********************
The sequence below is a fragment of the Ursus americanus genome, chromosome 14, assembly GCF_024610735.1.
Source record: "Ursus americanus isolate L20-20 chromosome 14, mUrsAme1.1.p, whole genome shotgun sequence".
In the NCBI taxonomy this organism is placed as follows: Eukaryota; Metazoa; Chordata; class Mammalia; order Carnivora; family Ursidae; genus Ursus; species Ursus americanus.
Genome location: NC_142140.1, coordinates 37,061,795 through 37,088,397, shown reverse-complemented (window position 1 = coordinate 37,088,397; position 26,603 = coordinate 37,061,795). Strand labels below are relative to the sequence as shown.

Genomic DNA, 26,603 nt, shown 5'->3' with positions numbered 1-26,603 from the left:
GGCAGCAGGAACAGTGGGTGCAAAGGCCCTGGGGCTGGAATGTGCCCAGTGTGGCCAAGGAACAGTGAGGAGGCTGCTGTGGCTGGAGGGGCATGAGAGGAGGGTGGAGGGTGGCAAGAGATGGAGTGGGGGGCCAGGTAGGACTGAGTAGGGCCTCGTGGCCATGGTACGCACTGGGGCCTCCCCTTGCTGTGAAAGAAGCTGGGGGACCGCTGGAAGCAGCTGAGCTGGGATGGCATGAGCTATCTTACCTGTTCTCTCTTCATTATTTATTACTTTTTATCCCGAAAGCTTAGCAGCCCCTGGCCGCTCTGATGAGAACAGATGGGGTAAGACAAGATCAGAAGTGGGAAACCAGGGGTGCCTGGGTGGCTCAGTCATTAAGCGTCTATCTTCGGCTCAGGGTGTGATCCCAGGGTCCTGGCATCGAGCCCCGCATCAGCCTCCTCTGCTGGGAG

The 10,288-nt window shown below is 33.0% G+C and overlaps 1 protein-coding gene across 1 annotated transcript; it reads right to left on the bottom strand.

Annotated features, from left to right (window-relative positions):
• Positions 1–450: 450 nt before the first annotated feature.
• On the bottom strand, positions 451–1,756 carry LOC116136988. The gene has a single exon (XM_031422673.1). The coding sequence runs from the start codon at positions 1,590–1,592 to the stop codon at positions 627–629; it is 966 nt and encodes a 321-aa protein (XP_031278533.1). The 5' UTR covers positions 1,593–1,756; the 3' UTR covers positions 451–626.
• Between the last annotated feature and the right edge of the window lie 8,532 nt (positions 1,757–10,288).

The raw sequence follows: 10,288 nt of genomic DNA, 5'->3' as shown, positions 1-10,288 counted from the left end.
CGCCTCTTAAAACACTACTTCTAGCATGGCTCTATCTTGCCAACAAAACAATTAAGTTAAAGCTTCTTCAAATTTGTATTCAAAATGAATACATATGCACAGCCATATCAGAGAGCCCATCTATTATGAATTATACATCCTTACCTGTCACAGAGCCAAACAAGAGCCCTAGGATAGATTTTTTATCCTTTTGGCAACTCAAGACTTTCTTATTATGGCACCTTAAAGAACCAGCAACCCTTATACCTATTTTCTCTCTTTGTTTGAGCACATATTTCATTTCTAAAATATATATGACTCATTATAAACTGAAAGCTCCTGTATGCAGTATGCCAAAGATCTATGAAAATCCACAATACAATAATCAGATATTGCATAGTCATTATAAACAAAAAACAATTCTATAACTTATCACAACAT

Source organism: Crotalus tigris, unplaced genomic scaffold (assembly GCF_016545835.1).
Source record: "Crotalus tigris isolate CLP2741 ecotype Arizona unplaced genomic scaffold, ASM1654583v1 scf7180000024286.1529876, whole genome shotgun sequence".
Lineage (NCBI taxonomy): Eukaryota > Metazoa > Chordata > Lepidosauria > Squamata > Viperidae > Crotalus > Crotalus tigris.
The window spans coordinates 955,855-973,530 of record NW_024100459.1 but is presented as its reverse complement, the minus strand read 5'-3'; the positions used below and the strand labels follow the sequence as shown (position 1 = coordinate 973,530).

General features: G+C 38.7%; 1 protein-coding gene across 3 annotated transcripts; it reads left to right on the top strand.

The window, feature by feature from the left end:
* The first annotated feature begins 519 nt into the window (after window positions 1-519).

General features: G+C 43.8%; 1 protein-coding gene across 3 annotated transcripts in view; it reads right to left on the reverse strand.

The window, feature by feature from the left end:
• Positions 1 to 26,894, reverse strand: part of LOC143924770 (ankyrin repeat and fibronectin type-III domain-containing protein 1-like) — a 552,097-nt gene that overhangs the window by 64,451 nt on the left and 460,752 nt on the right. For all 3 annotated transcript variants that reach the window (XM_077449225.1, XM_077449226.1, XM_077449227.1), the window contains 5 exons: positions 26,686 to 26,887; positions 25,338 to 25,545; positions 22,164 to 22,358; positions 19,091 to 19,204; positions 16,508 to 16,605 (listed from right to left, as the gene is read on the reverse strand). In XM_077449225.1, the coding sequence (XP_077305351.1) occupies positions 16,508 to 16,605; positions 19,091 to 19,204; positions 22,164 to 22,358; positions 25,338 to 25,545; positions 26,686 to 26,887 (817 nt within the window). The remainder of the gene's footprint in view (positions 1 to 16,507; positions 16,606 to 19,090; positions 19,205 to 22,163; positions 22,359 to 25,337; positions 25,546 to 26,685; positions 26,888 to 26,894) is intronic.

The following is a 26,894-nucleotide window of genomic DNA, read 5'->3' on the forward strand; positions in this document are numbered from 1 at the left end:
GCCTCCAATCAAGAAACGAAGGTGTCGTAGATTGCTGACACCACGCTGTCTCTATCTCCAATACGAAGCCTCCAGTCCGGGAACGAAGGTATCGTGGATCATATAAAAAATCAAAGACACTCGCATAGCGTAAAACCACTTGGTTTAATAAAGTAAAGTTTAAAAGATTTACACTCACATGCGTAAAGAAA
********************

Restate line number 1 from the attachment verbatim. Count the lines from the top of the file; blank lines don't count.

The sequence below is a fragment of the Ursus americanus genome, chromosome 14, assembly GCF_024610735.1.